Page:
As of June 2015 BASIX has issued a new specification which all drawings must adhere to for the purposes of a NatHERS Thermal Comfort Simulation Assessment.
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Wednesday, November 5, 2014
SUSTAINABLY SPEAKING - ISSUE #73
Dimitri Harakidas - ABSA Member Profile
Jack-of-all-trades finds inspiration by challenging the status quo
Dimitri Harakidas is not content with a single career. He has worked as a mechanical engineering manager, a mechanical design engineer, a sales person, an aircraft engine mechanic, coffee machines technician, and even had his own business as a roof plumber and building renovator.
“I have had exposure to a very broad set of industries throughout my life. I like to challenge myself by learning new skills constantly,” he says. “Life is an exciting and dynamic journey full of surprises.”
But he is perhaps most proud of his latest job: author.
“I am really proud of the eBook I self-published in April called ‘The 99’. It was a work of love and was simply a way to express my views about the status quo of the world – socially, economically and environmentally,” he says.
“By writing The 99, I had the opportunity to articulate opinions about the issues, but mainly the 99 choices – or challenges - we all have in order to make a positive change as individuals. Real change starts from within, and we need to change our ways first.”
Growing up in a family involved in the building industry and with a background as a mechanical engineering designer, Dimitri Harakidas says sustainable design came naturally to him.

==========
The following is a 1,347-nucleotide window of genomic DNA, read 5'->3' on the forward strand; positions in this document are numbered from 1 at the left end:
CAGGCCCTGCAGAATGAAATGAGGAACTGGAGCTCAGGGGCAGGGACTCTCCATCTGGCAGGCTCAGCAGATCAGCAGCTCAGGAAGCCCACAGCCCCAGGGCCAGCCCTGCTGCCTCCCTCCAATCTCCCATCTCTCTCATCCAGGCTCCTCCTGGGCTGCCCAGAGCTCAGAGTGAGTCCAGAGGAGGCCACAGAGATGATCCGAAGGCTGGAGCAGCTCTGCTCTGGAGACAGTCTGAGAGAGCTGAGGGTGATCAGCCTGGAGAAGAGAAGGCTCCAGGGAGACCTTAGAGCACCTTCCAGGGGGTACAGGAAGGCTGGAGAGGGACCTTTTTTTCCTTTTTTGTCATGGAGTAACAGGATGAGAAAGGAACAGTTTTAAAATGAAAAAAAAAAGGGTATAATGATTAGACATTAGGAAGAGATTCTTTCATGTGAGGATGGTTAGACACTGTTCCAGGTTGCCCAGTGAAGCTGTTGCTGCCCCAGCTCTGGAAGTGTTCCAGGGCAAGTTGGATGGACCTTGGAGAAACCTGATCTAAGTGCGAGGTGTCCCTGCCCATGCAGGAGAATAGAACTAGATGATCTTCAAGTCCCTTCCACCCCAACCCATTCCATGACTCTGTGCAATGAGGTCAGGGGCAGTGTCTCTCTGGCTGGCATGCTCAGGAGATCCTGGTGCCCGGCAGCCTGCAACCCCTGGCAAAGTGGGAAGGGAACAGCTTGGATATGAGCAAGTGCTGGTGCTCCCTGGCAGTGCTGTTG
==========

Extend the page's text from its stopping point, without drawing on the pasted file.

He enjoys the challenge of winning over those who don’t appreciate the importance of efficiency.
“It is a lot of fun talking and ‘converting’ sceptic architects and building developers into seeing the sustainable wave as a positive one and at the end of the day, being sustainable means a much better bottom line in the medium to long term,” he says.
“By being involved in this field, I can directly impact, even in a small way, a positive drive towards a sustainable future that is more and more evident that our species must implement.
“A big factor hindering best practice sustainable design is the huge cost of land, specifically in metropolitan areas, which means that in many cases the available cash flow to build something special is limited. Clients in most cases are purely interested just to make it across the line in the cheapest way possible,” he says.
“Many people still think that ‘sustainable’ or ‘green’ automatically means really expensive, therefore some people don’t want to go there unless it’s absolutely necessary. Despite all that, there is still a shift towards sustainable, smart designs and many of the architects that I work with use a lot of smart techniques already.”
Dimitri believes that although flawed, energy efficiency policies in NSW are effective.
“BASIX as a scheme overall is really a good one. Nothing is ever going to be perfect and address all aspects of the ongoing issues, however by implementing BASIX, water and energy savings are made. Even if the scheme doesn’t deliver the promised figures in real life, the BASIX commitments still do make a huge positive impact both for the environment and the bottom line,” Dimitri says.
“I believe that the whole of Australia should have a uniform system just like BASIX considering we are the driest continent but the sunniest; we can save water by harvesting it and by using it wisely. We can produce our power on our rooftops and use it thriftily. Of course there are vested interests there, so I will not get into it here,” he says.
“Unfortunately we top energy and water usage per capita in the world, and that is definitely not something to be proud off.